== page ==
Joseph Potts is a filmmaker and video artist based in Birmingham. For the festival he is creating a series of large scale projections influenced by time spent with historians in Longbridge and with the British Motor Heritage Museum. The project culminates in an immersive environment made up of multiple light projections and sound within a retail unit in Longbridge.


Sarah Taylor Silverwood, UK | 'LMO Live Transcipt'

Sarah Taylor Silverwood has been in residence with LPAP throughout 2016 developing her project ‘Longbridge Mass Observation’ and creating a huge digital archive. For the festival she will create a ‘live transcript’ and asks visitors to share messages, ask questions or have a conversation and see these created in pen and ink and projected on a wall inside Bournville College. This is a framework for investigating the 'everyday' of Longbridge using a range of evolving and flexible methodologies that research the idiosyncrasies of the area. The original Mass Observation Project took place in Britain in 1937 and was a pioneering study of everyday lives using original techniques. The topics covered were unique, including things like 'shouts and gestures of motorists', 'kissing' and 'the private lives of midwifes'. It aimed to bridge the gap between media representation and what people actually thought. The artist’s project is a methodology to channel the voices of a community. It aims to engage with ideas that are beyond the usual limits of record keeping, even in a digital age. Complex characteristics of our communities are hard to record. LMO aims to provide a different sort of narrative to everyday life in Longbridge in 2016.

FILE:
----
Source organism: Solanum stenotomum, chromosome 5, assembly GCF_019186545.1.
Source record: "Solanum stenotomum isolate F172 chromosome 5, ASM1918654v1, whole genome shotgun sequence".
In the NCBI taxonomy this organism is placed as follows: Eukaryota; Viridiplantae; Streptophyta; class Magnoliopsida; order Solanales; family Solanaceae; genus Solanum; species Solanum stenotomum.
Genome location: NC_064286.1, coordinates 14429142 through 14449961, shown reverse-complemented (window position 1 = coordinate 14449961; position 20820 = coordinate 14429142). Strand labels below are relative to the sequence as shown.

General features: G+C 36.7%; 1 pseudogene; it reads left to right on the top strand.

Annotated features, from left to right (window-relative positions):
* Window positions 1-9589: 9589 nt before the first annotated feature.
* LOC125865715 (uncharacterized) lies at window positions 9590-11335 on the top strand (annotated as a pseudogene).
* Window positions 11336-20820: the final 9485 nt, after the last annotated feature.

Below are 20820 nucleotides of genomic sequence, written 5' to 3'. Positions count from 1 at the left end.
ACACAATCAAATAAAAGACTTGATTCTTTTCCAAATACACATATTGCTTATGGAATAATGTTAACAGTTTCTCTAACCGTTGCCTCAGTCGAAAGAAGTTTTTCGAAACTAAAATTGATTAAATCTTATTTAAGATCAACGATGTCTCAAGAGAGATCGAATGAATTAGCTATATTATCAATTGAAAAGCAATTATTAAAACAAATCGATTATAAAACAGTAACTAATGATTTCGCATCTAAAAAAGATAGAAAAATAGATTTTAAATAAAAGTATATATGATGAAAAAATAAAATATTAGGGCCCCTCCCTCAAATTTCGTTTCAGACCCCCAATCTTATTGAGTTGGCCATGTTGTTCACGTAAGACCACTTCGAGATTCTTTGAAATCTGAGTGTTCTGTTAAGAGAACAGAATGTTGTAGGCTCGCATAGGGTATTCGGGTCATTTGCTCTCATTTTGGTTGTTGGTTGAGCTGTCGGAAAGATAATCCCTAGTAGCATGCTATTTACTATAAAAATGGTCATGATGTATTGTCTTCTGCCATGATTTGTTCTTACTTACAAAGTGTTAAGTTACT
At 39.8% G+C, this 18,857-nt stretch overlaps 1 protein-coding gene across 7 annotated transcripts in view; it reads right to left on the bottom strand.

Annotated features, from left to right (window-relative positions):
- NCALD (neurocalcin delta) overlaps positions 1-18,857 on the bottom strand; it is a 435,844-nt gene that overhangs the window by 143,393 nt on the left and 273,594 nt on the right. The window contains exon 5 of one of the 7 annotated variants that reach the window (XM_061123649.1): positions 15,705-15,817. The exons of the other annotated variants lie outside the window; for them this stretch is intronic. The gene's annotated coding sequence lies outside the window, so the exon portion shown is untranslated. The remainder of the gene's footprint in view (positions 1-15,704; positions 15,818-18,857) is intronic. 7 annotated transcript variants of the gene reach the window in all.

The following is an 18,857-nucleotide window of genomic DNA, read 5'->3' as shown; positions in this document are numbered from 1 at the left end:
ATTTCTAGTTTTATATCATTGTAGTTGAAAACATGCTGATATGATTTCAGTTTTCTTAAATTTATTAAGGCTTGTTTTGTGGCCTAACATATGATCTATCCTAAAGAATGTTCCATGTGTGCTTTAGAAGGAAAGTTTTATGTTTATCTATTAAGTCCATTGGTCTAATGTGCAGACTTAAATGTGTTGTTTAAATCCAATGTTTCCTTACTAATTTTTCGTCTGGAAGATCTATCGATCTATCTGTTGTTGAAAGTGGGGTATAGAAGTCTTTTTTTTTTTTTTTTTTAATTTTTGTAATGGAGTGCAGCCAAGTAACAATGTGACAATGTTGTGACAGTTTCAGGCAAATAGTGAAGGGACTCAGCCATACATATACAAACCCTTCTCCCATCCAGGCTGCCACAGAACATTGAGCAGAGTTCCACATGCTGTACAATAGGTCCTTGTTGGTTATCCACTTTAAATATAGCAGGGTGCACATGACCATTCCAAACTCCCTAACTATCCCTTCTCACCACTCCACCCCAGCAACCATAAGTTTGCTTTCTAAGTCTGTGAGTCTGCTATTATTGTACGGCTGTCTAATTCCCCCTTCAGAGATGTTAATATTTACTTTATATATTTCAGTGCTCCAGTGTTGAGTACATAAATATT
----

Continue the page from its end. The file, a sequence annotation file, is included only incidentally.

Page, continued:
For more information about LMO please visit


Stuart Whipps, UK | 'Longbridge Colours: Light'